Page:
The violence is also ravaging Mexico City, ranked New York Times number one city to visit in 2016. Just this month, patrons of a trendy theater and restaurant called Cine Tonala in the Roma Sur neighborhood were robbed by armed gunman. I used to live in the neighborhood and would often visit Cine Tonala and like many others, up until this summer, I didn’t think this kind of violence would happen in the capital. Previously, it has been easier to relegate this sort of violence to the peripheries. I have spent this summer monitoring and compiling a long list of stories and cases of extreme violence against women in one such periphery. The stories are appalling.
High school students participate in performace protest in Hank Gonzales, Edomex (Nidia Bautista)
Posted by Nidia Bautista – MA Candidate in Global Journalism and CLACS at NYU
Feminicide is defined as the extreme violence against women due to their gender, marked by impunity that violates their human rights and results in death. It’s a word that names the violence inflicted on women who were strangled, raped, tortured, mutilated, and killed. I’ve been researching how and why this is happening in Ecatepec, Edomex. The more I research and interview the issue, the more I notice that women, in addition to living in a context of continual violence, are doing the work to denounce and end this violence.
I have interviewed women family members of victims of feminicide, survivors of violence, and women human rights defenders. I have also interviewed feminist academics that focus on the issue. I have taken a course on Feminicide in Mexico sponsored at Mexico City’s Museum of Memory and Tolerance. I have attended another similar conference at the National Autonomous University of Mexico (UNAM). While I have found and spoken to a few men that work to denounce the violence, the majority of my sources are women. What is striking, and admittingly overwhelming, is that fighting feminicide has become women’s work.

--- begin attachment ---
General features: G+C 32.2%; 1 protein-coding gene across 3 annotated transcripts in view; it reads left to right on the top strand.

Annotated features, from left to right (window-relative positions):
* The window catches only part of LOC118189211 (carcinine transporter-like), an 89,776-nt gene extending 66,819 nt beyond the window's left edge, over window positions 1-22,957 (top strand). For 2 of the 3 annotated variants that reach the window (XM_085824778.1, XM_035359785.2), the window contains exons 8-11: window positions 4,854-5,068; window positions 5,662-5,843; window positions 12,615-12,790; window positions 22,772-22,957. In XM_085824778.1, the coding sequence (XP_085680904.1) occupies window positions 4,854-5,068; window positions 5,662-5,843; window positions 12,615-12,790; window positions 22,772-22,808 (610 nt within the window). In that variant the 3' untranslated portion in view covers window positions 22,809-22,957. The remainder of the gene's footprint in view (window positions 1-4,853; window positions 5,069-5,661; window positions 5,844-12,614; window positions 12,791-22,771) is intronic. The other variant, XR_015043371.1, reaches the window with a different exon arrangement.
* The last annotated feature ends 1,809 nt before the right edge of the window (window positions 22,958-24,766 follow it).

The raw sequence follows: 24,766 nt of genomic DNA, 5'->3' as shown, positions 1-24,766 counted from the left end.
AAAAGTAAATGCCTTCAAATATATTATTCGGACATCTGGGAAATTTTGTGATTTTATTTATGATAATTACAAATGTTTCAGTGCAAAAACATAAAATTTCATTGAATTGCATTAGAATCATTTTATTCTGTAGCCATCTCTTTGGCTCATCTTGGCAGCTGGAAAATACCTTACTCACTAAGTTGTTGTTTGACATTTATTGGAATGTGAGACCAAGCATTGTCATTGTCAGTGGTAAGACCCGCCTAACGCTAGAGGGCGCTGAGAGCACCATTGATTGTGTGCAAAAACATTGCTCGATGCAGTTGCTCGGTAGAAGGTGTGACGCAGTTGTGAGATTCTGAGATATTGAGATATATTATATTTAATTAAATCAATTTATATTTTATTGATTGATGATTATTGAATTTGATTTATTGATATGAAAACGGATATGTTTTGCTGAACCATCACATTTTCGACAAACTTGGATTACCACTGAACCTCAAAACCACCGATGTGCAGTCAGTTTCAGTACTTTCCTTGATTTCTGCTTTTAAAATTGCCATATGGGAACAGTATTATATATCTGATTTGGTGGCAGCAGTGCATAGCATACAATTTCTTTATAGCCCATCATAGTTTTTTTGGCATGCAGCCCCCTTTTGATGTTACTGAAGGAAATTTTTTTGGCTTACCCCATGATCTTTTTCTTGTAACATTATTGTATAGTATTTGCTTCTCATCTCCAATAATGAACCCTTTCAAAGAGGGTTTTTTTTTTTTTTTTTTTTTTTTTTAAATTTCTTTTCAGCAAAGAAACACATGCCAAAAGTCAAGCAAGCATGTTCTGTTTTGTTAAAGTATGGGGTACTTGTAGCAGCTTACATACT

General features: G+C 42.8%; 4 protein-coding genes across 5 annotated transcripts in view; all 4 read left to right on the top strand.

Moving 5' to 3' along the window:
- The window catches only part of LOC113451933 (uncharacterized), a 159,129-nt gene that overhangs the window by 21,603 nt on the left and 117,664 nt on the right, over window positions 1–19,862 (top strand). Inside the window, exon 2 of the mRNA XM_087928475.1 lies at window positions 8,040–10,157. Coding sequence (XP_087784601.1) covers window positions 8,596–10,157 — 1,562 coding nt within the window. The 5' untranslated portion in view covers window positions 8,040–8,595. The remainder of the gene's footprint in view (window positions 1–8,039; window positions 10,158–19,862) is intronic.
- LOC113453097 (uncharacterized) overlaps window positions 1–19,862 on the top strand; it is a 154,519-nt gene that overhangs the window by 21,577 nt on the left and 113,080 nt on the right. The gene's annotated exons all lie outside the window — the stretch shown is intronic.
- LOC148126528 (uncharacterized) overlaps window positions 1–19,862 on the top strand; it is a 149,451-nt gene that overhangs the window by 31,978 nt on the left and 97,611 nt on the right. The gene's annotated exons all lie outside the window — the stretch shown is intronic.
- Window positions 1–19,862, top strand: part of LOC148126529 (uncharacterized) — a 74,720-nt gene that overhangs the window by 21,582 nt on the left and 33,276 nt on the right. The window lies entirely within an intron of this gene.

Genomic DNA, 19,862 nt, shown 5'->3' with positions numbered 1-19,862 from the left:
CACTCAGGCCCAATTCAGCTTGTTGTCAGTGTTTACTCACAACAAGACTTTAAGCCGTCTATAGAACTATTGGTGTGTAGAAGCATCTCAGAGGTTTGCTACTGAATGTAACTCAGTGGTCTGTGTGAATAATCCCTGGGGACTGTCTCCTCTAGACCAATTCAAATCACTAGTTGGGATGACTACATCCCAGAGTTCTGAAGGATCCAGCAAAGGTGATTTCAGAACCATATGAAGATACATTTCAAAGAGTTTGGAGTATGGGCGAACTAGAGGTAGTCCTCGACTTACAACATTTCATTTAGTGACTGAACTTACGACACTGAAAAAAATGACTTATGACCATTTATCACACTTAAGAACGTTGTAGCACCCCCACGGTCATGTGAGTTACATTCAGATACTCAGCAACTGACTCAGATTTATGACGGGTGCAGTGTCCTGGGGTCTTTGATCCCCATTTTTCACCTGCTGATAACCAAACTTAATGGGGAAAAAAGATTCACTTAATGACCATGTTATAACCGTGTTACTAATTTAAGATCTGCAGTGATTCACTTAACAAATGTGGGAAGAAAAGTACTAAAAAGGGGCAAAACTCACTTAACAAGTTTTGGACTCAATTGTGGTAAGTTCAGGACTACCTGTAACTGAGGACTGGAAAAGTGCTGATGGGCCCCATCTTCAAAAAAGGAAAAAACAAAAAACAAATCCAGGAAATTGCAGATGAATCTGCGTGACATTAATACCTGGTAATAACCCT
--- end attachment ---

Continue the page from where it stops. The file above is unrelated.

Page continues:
Hank Gonzles neighborhood in Ecatepec, Mexico State (Nidia Bautista)
Posted by Nidia Bautista – MA Candidate in Global Journalism and CLACS at NYU
Sitting in a cafe in the heart of Mexico City, my source, a high school teacher and organizer working in Ecatepec, Mexico State (Edomex), describes the most populous municipality in the country as a perfect example of the peripheral edge. Ecatepec is the periphery, he says, abundant in neoliberalism’s human waste and a place especially dangerous for women.
He has been organizing youth in Ecatepec to denounce feminicide through performance and protest for years and after initially talking via telephone we agree to meet in Mexico City’s Centro Histórico. As one of my first interviews upon starting my reporting, I felt safe conducting the interview in a neighborhood I’m very familiar with. I’ve spent over three years studying, working and reporting in Mexico City. Navigating the city comes easy for me and despite reports that the violence that’s plagued the rest of the country for years is now more visible in the capital, I have always felt comfortable traveling the city by myself. I have learned to be a fearless, confident, and street-savvy denizen in Mexico City.
This familiarity however was confined to the borders of the city and before this research trip I had traveled to Mexico State only a handful of times. Among other challenges, I have confronted the fear and uncertainty that comes with learning to navigate an unfamiliar and difficult transit system and asserting myself as a woman journalist in one of the most dangerous places for women in the country.